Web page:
Paul faced a formidable list of problems during his second journey. These included: in-house issues with Barnabas (15.39); divinely arranged difficulties with travel plans (16.6-7); satanically generated, undesired, publicity (16.16-18); commercial opposition which led to unjust punishment and imprisonment (16.37); religious hostility (17.5,13; 18.6), and the overhanging threat of further violence about which Paul received special reassurance from the Lord (18.9-10). Given this huge number of challenges, it is understandable why he insisted that Mark should not come on the journey. He seems to have expected a tough time (9.16), but these difficulties did not stop him - they simply brought out his perseverance. His purpose was to preach the gospel and he remained undaunted by the attendant dangers (21.13). May the Lord grant us perseverance like Paul's!
5. Faithfulness to the Scriptures
Paul preached a message his hearers could verify by simply comparing what he said with the Word of God. This is so clearly demonstrated in the case of the Bereans, who "received the word…searched the scriptures daily, whether those things were so…Therefore many of them believed" (17.11-12). Because of this link between actively searching the Scriptures and experiencing saving faith, preachers must base their message on the Word of God, which alone stimulates genuine faith (Rom 10.17, 1 Cor 2.4-5). This has several ramifications. Do I quote the Bible when explaining the gospel? Do I remember that it is God's truth, not the cleverness of my presentation, that has power to save? Does the way I explain the gospel bear up to a close analysis against the Word of God? If I simply "preach the word" it will!
6. Adaptability to his audience
Paul pitched his message to the understanding of his audience. To those with a background in the Old Testament he reasoned "out of the scriptures" that "Christ must needs have suffered, and risen again from the dead", and "that this Jesus, whom I preach unto you, is Christ" (17.2,3,11; 18.5). At Mars Hill, when preaching to Gentile philosophers, he did not appeal directly to the Scriptures, of which his hearers were probably ignorant, but to their consciences (of course, all his assertions were in perfect harmony with the Word). He began with God as the creator and sustainer of all, went on to expose the inadequacy of his audience's view of God, as witnessed by their idols, and finally called them to a change of mind in light of a coming time of reckoning ("we ought not to think...repent", 17.29-30). This flow of thought is similar to his argument in Romans 1 and 2 for man's guilt based on our inner consciousness of sin. As well as using material relevant to his audience, Paul communicated in an appropriate manner. He spoke (16.3), reasoned (17.2,17; 18.4), opened and alleged (17.3), or preached (17.13). These various expressions suggest that the gospel can be shared in a variety of contexts from every-day conversation and interactive discussions to direct presentations and emphatic announcements.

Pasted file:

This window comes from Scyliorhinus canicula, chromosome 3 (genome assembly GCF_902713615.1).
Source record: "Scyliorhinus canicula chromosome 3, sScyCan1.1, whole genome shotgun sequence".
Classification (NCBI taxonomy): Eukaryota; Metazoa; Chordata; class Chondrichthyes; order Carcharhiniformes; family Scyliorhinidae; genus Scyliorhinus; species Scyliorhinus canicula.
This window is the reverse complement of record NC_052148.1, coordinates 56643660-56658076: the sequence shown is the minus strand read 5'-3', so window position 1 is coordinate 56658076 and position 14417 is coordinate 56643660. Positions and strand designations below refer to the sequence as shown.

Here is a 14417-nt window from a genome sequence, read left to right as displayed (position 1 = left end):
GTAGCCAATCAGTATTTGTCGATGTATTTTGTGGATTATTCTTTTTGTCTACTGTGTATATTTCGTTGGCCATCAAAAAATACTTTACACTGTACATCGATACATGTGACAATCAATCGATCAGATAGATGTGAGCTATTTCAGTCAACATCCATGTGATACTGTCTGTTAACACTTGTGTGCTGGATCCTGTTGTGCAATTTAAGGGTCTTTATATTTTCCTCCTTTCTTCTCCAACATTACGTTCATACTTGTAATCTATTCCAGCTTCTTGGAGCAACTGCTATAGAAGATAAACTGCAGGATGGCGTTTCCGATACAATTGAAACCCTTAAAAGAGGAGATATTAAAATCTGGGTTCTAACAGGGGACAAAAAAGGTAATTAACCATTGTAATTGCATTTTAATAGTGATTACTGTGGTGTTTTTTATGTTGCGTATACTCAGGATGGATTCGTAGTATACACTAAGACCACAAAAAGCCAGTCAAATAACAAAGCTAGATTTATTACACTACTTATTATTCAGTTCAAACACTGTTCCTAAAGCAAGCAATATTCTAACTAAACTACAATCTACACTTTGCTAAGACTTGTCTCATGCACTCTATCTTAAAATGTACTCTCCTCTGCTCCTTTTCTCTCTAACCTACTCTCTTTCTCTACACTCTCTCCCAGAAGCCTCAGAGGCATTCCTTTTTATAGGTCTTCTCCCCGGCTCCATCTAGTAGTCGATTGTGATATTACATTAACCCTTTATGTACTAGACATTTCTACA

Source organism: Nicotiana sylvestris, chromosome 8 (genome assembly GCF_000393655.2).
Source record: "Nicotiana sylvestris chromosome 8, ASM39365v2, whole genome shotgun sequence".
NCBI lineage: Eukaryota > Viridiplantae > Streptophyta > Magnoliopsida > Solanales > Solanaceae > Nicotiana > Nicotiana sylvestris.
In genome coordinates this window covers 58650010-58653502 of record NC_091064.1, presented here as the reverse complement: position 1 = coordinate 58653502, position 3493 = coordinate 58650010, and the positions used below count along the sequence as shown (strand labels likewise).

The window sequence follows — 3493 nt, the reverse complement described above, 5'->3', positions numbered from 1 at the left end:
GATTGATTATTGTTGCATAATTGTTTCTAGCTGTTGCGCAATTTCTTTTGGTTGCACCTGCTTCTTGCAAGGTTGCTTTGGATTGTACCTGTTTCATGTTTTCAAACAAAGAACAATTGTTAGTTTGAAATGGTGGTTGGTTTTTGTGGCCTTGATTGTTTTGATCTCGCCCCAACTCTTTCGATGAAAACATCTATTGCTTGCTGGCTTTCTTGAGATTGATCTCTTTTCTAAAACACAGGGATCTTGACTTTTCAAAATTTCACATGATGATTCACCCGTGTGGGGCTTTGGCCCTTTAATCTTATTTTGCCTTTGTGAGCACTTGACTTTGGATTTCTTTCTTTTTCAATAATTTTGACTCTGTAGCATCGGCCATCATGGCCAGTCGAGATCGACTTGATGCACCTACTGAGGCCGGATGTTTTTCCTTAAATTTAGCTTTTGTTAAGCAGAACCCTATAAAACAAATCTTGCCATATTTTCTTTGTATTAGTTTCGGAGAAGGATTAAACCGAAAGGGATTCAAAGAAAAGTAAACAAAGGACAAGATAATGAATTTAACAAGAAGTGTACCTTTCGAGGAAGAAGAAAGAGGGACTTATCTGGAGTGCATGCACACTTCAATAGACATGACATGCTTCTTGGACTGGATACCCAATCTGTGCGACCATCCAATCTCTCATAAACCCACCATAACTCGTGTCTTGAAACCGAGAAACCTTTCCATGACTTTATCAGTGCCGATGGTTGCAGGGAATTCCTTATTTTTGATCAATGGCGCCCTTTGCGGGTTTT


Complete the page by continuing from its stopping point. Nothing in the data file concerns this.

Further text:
7. A passion for the lost
Paul did not drag himself to preach the gospel; he was compelled from deep within his soul. Luke notes Paul's irresistible inner compulsion to preach on at least two occasions. In Athens, "his spirit was stirred in him, when he saw the city wholly given to idolatry" (17.16). In Corinth, "Paul was pressed in the spirit, and testified to the Jews that Jesus was Christ" (18.5). Knowing that God's truth had set him free, Paul acted as an ambassador for it. Seeing the needs of others, he could not be silent. May God open our eyes to the blinding and binding reality of sin in such a way that we too cannot but speak. Paul's passion for the lost gave rise to the by-product of courage - he was by himself in Athens when he boldly confronted the idolatry of his audience on Mars Hill. While Paul valued the help of his co-labourers, ultimately his sufficiency came from the Lord (18.10; 2 Cor 3.5-6; 2 Tim 4.16-17).
To be continued.